Boomerang lawsuit frivolous exercise
We are disappointed that a few neighbors have elected to burden the Boomerang Affordable Housing Project approved last month with the financial and time consuming drain of a frivolous lawsuit.
These few individuals who are bankrolling this litigation are the same people who participated in the city’s exhaustive review of this employee housing project.
In spring 2010, the city of Aspen created the affordable housing certificate program to encourage private parties to build employee housing within the city. We saw this program as an opportunity to craft a win-win result for the city and the Boomerang property. We submitted our application for the Boomerang Affordable Housing Project to the city last September 2010.
Since then, we have participated in a public process which was made arduous to the extreme because a few nearby neighbors of the project (principally Steve Goldenberg, Dan Verner, John Staton and Dick Carter) organized a group of neighbors to oppose the project. Two of these individuals are part-time residents who do not vote in Aspen. Their complaints were heard by the Planning and Zoning Commission at three public hearings and by the City Council five times. These neighbors contributed many, many hours of public comment during the city’s review of our application.
As a result of these comments and in response to their complaints, we reduced the height of the building from four stories to three, the number of units from 54 to 40, and the floor area of the project by 28 percent. The economic benefits of the project were substantially reduced because of the actions we took to address the concerns of these neighbors.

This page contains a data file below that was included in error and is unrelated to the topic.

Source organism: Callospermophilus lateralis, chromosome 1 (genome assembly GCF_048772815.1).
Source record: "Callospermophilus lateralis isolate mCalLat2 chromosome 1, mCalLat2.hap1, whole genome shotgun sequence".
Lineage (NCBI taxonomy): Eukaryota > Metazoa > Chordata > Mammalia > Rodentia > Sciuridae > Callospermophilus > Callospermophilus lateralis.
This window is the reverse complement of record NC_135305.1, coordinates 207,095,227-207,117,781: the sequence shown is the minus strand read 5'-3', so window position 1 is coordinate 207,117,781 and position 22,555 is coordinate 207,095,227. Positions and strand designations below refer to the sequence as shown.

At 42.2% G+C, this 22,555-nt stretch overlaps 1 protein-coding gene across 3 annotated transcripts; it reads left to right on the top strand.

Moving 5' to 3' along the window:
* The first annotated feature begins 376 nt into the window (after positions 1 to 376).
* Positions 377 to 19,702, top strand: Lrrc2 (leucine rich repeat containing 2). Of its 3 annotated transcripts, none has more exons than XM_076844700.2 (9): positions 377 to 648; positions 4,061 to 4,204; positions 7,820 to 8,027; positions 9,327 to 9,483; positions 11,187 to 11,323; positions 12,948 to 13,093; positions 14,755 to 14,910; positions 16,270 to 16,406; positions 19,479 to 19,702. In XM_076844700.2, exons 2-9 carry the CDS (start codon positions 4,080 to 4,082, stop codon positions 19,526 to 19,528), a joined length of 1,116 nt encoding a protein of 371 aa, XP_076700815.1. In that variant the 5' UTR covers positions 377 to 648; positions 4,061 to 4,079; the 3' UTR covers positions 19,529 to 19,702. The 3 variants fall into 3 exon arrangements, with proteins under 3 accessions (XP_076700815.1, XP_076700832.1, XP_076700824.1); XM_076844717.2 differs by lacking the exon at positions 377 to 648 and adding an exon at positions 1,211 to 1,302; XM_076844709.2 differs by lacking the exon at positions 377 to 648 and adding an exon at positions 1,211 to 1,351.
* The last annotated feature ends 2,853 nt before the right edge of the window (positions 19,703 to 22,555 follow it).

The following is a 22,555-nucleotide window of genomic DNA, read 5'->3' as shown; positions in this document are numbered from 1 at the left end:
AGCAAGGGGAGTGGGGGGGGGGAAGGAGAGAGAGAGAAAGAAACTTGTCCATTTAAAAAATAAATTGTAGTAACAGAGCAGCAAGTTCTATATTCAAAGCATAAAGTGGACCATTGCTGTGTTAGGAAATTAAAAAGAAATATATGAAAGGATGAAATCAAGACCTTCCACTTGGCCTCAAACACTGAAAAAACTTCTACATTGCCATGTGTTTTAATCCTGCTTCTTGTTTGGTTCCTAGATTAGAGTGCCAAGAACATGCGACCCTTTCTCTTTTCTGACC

We are disappointed and incredulous that these same neighbors now claim the approval process was somehow defective and denied them of due process rights. It is difficult to imagine how their rights to participate in the process could have been anymore enhanced. They participated in every public hearing and gave their opinions and thoughts to each of the officials charged with deciding our application. Those officials approved our application because we modified it to meet the stated concerns of these neighbors and because the Boomerang project will house local employees who have long sought a home in our community.
Our site is the perfect location for affordable housing. It is within walking distance to the city core and is located one half block from public transportation providing ready access to the recreational and cultural amenities for which Aspen is known. Despite the arguments of the neighbors, who are spearheading this lawsuit, the neighborhood is already the site of employee housing. The Boomerang project will be a good addition to the inventory of affordable housing and will fit nicely in this neighborhood.
The neighbors seek to prevent the Boomerang project from becoming a reality by requiring the city of Aspen to expend staff time and taxpayer money to defend the city’s approval of the project. They know that time is money and they wish to delay it as long as possible. Despite the neighbors’ selfish attempt to derail this project by adding unnecessary costs and delay to the city and the project, we remain confident that the rights of the city, and the rights of the employees that will eventually live int his great location, will not be deterred by this frivolous lawsuit.
Steven R. Stunda
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